But Abraham Lincoln had not been in any fight. He had not seen any
Indians, except peaceable ones.

In June his company was mustered out, and he returned home to New Salem.

He was then twenty-three years old.

* * * * *

IX.--IN THE LEGISLATURE.

When Abraham Lincoln came back to New Salem it was nearly time for the
state election. The people of the town and neighborhood wanted to send
him to the legislature, and he agreed to be a candidate.

It was at Pappsville, twelve miles from Springfield, that he made his
first campaign speech.

He said: "Gentlemen and fellow-citizens--

"I presume you all know who I am.

"I am humble Abraham Lincoln. I have been solicited by my friends to
become a candidate for the legislature.

"My politics are short and sweet.

"I am in favor of a national bank; am in favor of the internal
improvement system, and a high protective tariff.

"These are my sentiments and political principles. If elected, I shall
be thankful; if not, it will be all the same."

He was a tall, gawky, rough-looking fellow. He was dressed in a coarse
suit of homespun, much the worse for wear.

A few days after that, he made a longer and better speech at
Springfield.

But he was not elected.

About this time a worthless fellow, whose name was Berry, persuaded Mr.
Lincoln to help him buy a store in New Salem. Mr. Lincoln had no money,
but he gave his notes for the value of half the goods.

The venture was not a profitable one. In a few months the store was
sold; but Abraham did not receive a dollar for it. It was six years
before he was able to pay off the notes which he had given.

During all this time Mr. Lincoln did not give up the idea of being a
lawyer. He bought a second-hand copy of _Blackstone's Commentaries_ at
auction. He studied it so diligently that in a few weeks he had mastered
the whole of it.

He bought an old form-book, and began to draw up contracts, deeds, and
all kinds of legal papers.

He would often walk to Springfield, fourteen miles away, to borrow a
book; and he would master thirty or forty pages of it while returning
home.

Soon he began to practice in a small way before justices of the peace
and country juries. He was appointed postmaster at New Salem, but so
little mail came to the place that the office was soon discontinued.

He was nearly twenty-five years old. But, with all his industry, he
could hardly earn money enough to pay for his board and clothing.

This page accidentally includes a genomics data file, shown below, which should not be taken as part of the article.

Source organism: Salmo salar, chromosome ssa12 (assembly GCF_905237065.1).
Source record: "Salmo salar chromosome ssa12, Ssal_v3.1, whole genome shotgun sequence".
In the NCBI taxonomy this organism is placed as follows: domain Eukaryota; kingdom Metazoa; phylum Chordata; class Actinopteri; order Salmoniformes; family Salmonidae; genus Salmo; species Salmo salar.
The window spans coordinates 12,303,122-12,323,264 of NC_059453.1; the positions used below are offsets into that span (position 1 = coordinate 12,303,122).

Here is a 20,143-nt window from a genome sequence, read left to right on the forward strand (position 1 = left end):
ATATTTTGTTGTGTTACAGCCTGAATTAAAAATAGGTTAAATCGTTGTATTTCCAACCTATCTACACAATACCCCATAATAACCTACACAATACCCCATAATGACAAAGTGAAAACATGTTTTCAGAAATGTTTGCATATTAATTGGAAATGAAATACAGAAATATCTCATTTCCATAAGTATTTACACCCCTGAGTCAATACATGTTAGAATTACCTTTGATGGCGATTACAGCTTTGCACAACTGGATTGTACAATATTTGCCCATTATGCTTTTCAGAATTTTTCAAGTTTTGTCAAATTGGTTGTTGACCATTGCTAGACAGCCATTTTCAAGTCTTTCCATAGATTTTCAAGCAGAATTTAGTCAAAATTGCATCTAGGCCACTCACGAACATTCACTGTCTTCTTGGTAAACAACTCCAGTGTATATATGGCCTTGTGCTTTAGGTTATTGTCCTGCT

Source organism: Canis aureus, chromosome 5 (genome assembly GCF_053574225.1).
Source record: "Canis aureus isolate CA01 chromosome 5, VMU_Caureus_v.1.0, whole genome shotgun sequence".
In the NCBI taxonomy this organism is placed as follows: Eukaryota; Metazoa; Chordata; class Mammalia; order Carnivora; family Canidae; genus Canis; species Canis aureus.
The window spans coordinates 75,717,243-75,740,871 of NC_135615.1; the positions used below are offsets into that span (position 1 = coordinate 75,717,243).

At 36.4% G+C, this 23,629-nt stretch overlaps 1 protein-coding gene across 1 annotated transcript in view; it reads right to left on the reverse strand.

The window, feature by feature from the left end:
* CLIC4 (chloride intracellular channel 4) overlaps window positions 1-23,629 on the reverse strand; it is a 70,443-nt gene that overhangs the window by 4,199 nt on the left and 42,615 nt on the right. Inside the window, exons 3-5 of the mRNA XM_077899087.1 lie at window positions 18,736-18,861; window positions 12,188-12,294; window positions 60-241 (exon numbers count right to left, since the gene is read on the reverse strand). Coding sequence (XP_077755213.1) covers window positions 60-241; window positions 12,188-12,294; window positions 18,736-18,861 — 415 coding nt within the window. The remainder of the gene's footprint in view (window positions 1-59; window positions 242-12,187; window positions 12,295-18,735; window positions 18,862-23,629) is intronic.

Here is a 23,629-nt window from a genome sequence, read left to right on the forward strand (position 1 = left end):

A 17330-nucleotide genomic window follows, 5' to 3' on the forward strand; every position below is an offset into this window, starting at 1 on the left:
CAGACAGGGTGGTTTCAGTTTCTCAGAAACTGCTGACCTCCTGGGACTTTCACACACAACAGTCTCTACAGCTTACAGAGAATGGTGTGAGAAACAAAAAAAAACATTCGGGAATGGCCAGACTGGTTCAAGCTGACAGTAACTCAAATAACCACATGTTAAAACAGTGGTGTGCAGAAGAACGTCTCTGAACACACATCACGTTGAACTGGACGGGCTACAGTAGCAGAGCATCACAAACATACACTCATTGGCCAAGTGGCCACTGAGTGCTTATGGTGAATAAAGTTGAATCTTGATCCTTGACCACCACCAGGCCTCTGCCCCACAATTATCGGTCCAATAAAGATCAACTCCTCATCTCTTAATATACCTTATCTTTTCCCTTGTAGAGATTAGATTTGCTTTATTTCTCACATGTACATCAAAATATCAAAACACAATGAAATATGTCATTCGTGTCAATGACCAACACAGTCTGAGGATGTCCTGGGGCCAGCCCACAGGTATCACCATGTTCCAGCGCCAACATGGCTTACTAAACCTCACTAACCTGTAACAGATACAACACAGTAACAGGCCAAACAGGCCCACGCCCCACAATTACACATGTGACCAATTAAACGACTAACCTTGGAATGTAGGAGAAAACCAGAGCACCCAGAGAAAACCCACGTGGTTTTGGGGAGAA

He had learned a little about surveying while living in Indiana. He now
took up the study again, and was soon appointed deputy surveyor of
Sangamon county.

He was very skilful as a surveyor. Although his chain was only a
grape-vine, he was very accurate and never made mistakes.

The next year he was again a candidate for the legislature. This time
the people were ready to vote for him, and he was elected. It was no
small thing for so young a man to be chosen to help make the laws of his
state.

No man ever had fewer advantages than Abraham Lincoln. As a boy, he was
the poorest of the poor. No rich friend held out a helping hand. But see
what he had already accomplished by pluck, perseverance, and honesty!

He had not had access to many books, but he knew books better than most
men of his age. He knew the Bible by heart; he was familiar with
Shakespeare; he could repeat nearly all the poems of Burns; he knew
much about physics and mechanics; he had mastered the elements of law.

He was very awkward and far from handsome, but he was so modest, so
unselfish and kind, that every one who knew him liked him. He was a true
gentleman--a gentleman at heart, if not in outside polish.

And so, as I have already said, Abraham Lincoln, at the age of
twenty-five, was elected to the state legislature. He served the people
so well that when his term closed, two years later, they sent him back
for another term.

The capital of Illinois had, up to this time, been at Vandalia. Mr.
Lincoln and his friends now succeeded in having a law passed to remove
it to Springfield. Springfield was nearer to the centre of the state; it
was more convenient to everybody, and had other advantages which
Vandalia did not have.

The people of Springfield were so delighted that they urged Mr. Lincoln
to come there and practice law. An older lawyer, whose name was John T.
Stuart, and who had a good practice, offered to take him in partnership
with him.

And so, in 1837, Abraham Lincoln left New Salem and removed to
Springfield. He did not have much to move. All the goods that he had in
the world were a few clothes, which he carried in a pair of saddle-bags,
and two or three law books. He had no money, and he rode into
Springfield on a borrowed horse.

He was then twenty-eight years old.

From that time on, Springfield was his home.

* * * * *

X.--POLITICS AND MARRIAGE.

The next year after his removal to Springfield, Mr. Lincoln was elected
to the legislature for the third time.

There were then, in this country, two great political parties, the
Democrats and the Whigs. Mr. Lincoln was a Whig, and he soon became the
leader of his party in the state. But the Whigs were not so strong as